Increasing the minimum number of mammograms a physician reads annually might improve the overall accuracy of screening mammography in the United States, according to a new study in the March 2 issue of the Journal of the National Cancer Institute.
Certain patient characteristics, such as age and breast density, are known to contribute to mammographic accuracy, but it is not known how the characteristics of physicians trained for mammogram interpretation, such as experience or mammogram volume, can affect this. In the United States, the Mammography Quality Standards Act requires physicians to interpret at least 960 mammograms over a 2-year period--about 10 mammograms per week--to be qualified for this task. Physicians in the United Kingdom National Health Service Breast Screening Program must interpret 10 times that amount. However, the few studies that have evaluated the relationship between annual volume of mammogram interpretation and accuracy have had conflicting results.
To identify characteristics of U.S. physicians that are associated with mammographic accuracy, Rebecca Smith-Bindman, M.D., of the University of California, San Francisco, and colleagues modeled mammography sensitivity (rate of true-positive results) and specificity (rate of false-positive results) using data from the Breast Cancer Surveillance Consortium and the American Medical Association Master File.
The false-positive rate varied from 1% to 29% between individual physicians, but was lowest, in general, among physicians with the most experience. Physicians who had been practicing the longest, who interpreted 2,500 to 4,000 mammograms annually, and who emphasized screening--instead of diagnostic--mammography had lower false-positive rates.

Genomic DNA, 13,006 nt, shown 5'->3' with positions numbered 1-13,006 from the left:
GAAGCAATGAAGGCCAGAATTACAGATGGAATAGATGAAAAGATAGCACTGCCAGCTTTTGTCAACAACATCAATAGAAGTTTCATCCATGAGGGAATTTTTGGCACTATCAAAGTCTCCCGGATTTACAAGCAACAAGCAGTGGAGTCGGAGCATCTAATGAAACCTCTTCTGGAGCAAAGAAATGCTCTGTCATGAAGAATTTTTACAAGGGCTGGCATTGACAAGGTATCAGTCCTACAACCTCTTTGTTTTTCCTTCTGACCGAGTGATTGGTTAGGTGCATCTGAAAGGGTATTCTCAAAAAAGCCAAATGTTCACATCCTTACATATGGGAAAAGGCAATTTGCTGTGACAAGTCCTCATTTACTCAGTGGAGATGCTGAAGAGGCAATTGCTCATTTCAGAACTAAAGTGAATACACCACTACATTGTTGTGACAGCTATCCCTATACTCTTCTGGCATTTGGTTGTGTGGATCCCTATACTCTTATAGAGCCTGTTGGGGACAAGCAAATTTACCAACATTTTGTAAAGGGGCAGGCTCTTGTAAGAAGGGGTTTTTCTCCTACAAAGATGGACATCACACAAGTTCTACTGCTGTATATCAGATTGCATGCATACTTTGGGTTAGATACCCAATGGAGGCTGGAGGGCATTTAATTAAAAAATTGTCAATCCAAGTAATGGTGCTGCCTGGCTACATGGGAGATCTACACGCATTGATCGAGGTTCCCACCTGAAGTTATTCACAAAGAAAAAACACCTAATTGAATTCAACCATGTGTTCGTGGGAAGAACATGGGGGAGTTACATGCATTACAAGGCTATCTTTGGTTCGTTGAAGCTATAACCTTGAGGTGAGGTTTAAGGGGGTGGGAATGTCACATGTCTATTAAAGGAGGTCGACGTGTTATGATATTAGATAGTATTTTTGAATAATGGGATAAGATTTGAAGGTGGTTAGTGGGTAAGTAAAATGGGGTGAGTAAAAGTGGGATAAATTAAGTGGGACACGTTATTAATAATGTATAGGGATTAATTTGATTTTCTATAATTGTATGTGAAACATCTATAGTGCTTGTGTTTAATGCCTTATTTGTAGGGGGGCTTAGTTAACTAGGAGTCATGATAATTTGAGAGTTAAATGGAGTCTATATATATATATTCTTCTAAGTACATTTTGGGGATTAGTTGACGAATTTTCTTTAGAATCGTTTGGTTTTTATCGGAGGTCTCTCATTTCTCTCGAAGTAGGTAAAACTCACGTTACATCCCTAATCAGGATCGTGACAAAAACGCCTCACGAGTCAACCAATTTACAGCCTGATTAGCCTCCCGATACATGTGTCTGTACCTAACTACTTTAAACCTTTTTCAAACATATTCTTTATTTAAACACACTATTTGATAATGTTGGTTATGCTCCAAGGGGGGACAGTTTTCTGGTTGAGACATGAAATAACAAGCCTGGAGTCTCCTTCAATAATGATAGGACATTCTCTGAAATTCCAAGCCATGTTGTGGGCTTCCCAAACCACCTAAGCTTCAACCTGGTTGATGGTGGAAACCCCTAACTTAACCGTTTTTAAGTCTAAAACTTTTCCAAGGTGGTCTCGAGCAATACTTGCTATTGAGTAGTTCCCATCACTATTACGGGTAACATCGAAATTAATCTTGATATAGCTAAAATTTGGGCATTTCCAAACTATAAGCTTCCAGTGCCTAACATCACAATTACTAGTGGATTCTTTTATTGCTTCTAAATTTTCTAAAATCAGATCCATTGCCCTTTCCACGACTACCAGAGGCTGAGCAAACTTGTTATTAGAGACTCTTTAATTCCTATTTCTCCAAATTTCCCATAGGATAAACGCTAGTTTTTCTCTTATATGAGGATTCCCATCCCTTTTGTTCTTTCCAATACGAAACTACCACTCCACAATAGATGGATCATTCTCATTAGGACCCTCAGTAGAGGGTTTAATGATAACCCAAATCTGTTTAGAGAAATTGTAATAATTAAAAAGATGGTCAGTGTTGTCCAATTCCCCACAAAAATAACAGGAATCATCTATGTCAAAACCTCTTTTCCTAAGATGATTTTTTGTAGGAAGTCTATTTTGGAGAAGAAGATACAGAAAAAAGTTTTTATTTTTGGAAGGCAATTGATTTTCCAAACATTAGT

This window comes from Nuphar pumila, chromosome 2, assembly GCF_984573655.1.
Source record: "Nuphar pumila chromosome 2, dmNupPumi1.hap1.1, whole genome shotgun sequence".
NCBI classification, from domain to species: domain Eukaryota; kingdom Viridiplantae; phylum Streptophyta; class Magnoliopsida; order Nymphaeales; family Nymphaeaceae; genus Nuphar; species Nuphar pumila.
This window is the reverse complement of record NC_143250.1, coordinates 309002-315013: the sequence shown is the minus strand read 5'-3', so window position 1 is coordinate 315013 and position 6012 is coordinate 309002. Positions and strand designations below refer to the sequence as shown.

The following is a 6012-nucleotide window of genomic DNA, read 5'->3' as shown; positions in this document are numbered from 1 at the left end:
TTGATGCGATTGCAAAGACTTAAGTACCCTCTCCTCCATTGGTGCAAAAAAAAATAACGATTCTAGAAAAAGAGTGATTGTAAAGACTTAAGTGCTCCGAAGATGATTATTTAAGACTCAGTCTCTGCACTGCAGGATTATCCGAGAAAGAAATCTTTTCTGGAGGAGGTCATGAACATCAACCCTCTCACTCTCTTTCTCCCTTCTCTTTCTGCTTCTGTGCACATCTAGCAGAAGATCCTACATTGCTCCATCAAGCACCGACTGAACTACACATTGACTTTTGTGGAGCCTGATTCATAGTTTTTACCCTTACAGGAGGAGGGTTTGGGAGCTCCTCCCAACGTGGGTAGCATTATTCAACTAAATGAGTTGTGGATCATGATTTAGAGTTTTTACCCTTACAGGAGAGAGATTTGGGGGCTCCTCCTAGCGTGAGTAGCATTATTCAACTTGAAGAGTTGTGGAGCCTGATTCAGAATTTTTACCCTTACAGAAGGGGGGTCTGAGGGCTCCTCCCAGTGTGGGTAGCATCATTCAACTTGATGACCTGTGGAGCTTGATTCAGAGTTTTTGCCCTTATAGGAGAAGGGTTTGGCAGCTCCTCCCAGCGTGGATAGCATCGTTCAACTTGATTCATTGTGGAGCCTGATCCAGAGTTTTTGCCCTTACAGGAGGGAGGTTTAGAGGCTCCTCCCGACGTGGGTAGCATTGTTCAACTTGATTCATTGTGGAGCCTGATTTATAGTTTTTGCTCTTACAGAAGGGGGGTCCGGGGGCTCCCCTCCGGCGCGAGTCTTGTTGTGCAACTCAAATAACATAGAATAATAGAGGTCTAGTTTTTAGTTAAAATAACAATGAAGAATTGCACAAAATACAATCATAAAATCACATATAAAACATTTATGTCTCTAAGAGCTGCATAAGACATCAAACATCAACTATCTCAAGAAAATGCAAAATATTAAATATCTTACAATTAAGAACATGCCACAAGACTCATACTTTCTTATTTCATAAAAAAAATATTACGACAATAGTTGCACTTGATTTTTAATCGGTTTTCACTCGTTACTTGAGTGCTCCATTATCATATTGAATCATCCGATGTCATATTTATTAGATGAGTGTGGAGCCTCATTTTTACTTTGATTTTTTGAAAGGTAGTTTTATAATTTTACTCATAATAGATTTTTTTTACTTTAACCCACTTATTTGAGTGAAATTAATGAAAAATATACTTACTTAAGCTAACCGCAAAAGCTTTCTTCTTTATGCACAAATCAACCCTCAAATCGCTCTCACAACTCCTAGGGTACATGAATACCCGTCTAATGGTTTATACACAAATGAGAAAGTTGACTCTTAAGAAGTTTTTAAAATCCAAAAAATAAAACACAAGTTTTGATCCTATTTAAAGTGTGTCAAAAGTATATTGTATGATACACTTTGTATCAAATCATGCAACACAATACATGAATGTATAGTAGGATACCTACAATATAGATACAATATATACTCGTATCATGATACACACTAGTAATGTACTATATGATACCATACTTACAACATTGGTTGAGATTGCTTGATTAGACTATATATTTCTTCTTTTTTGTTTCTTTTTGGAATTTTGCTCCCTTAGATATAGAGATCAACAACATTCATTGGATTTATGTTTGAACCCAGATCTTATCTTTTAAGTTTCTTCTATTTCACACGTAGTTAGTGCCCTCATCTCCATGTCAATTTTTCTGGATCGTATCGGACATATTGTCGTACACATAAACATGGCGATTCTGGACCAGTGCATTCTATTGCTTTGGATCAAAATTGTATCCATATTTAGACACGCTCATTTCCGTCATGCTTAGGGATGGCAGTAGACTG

The researchers estimated that, compared with physicians who met the minimum standards of the Mammography Quality Standards Act and who focus less on screening, physicians who interpret 2,500 to 4,000 mammograms annually and have a higher screening focus have 50% fewer false-positive diagnoses (168 versus 320 per 2,500 examinations) and miss about one cancer per 2,500 examinations.
"Most factors that influence the sensitivity of mammography are not easily modified, e.g., a woman's age, mammographic breast density, and a physician's years of experience. Physician volume and screening focus can be altered, particularly because the Mammography Quality Standards Act is actively involved in the monitoring of physician volume. Raising the annual volume requirements in the Mammography Quality Standards Act might improve the overall quality of screening mammography in the United States," the authors write.
Source: Eurekalert & othersLast reviewed: By John M. Grohol, Psy.D. on 21 Feb 2009
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